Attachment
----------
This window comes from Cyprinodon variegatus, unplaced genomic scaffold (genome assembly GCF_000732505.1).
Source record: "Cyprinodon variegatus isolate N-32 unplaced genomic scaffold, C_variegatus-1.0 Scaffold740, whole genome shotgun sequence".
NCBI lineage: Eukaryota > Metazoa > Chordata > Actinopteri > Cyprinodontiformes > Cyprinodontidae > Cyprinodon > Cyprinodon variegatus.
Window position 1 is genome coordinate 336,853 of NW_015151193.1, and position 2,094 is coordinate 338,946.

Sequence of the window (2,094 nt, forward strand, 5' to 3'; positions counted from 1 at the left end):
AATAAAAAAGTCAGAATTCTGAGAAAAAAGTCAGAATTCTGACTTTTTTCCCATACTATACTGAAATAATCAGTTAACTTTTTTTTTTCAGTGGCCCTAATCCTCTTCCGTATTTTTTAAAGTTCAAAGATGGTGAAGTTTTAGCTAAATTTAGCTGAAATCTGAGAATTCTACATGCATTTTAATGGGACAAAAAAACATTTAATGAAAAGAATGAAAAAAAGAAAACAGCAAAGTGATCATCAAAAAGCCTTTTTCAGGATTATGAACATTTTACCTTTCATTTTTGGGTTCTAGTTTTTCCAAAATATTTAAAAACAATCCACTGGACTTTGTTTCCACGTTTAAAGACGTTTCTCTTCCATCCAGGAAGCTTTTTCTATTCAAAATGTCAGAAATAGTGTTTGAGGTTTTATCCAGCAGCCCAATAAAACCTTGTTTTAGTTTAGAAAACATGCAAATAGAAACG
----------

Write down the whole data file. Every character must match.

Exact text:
This window comes from Cyprinodon variegatus, unplaced genomic scaffold (genome assembly GCF_000732505.1).
Source record: "Cyprinodon variegatus isolate N-32 unplaced genomic scaffold, C_variegatus-1.0 Scaffold740, whole genome shotgun sequence".
NCBI lineage: Eukaryota > Metazoa > Chordata > Actinopteri > Cyprinodontiformes > Cyprinodontidae > Cyprinodon > Cyprinodon variegatus.
Window position 1 is genome coordinate 336,853 of NW_015151193.1, and position 2,094 is coordinate 338,946.

Sequence of the window (2,094 nt, forward strand, 5' to 3'; positions counted from 1 at the left end):
AATAAAAAAGTCAGAATTCTGAGAAAAAAGTCAGAATTCTGACTTTTTTCCCATACTATACTGAAATAATCAGTTAACTTTTTTTTTTCAGTGGCCCTAATCCTCTTCCGTATTTTTTAAAGTTCAAAGATGGTGAAGTTTTAGCTAAATTTAGCTGAAATCTGAGAATTCTACATGCATTTTAATGGGACAAAAAAACATTTAATGAAAAGAATGAAAAAAAGAAAACAGCAAAGTGATCATCAAAAAGCCTTTTTCAGGATTATGAACATTTTACCTTTCATTTTTGGGTTCTAGTTTTTCCAAAATATTTAAAAACAATCCACTGGACTTTGTTTCCACGTTTAAAGACGTTTCTCTTCCATCCAGGAAGCTTTTTCTATTCAAAATGTCAGAAATAGTGTTTGAGGTTTTATCCAGCAGCCCAATAAAACCTTGTTTTAGTTTAGAAAACATGCAAATAGAAACG